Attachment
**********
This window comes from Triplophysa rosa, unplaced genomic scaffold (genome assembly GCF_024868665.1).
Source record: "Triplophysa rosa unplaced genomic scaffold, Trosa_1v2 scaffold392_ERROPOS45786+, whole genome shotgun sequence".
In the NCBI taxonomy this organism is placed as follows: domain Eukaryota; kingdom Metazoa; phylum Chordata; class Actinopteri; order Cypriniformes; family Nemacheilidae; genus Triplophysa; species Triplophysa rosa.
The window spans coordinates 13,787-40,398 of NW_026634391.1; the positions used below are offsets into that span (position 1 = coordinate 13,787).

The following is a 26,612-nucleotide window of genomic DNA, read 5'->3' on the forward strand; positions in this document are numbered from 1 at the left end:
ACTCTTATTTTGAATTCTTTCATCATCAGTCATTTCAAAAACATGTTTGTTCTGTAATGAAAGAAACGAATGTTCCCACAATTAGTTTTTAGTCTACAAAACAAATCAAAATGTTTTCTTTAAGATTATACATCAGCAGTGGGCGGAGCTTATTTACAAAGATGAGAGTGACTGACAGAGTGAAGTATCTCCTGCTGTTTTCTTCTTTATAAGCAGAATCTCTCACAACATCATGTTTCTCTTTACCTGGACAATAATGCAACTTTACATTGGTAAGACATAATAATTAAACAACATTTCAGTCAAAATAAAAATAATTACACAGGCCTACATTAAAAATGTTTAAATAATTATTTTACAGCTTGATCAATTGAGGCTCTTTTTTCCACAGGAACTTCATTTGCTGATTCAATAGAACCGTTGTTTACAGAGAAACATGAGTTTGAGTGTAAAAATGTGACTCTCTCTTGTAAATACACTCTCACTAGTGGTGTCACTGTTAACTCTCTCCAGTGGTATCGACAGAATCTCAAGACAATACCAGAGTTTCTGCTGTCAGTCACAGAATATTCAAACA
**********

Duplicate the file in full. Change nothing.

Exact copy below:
This window comes from Triplophysa rosa, unplaced genomic scaffold (genome assembly GCF_024868665.1).
Source record: "Triplophysa rosa unplaced genomic scaffold, Trosa_1v2 scaffold392_ERROPOS45786+, whole genome shotgun sequence".
In the NCBI taxonomy this organism is placed as follows: domain Eukaryota; kingdom Metazoa; phylum Chordata; class Actinopteri; order Cypriniformes; family Nemacheilidae; genus Triplophysa; species Triplophysa rosa.
The window spans coordinates 13,787-40,398 of NW_026634391.1; the positions used below are offsets into that span (position 1 = coordinate 13,787).

The following is a 26,612-nucleotide window of genomic DNA, read 5'->3' on the forward strand; positions in this document are numbered from 1 at the left end:
ACTCTTATTTTGAATTCTTTCATCATCAGTCATTTCAAAAACATGTTTGTTCTGTAATGAAAGAAACGAATGTTCCCACAATTAGTTTTTAGTCTACAAAACAAATCAAAATGTTTTCTTTAAGATTATACATCAGCAGTGGGCGGAGCTTATTTACAAAGATGAGAGTGACTGACAGAGTGAAGTATCTCCTGCTGTTTTCTTCTTTATAAGCAGAATCTCTCACAACATCATGTTTCTCTTTACCTGGACAATAATGCAACTTTACATTGGTAAGACATAATAATTAAACAACATTTCAGTCAAAATAAAAATAATTACACAGGCCTACATTAAAAATGTTTAAATAATTATTTTACAGCTTGATCAATTGAGGCTCTTTTTTCCACAGGAACTTCATTTGCTGATTCAATAGAACCGTTGTTTACAGAGAAACATGAGTTTGAGTGTAAAAATGTGACTCTCTCTTGTAAATACACTCTCACTAGTGGTGTCACTGTTAACTCTCTCCAGTGGTATCGACAGAATCTCAAGACAATACCAGAGTTTCTGCTGTCAGTCACAGAATATTCAAACA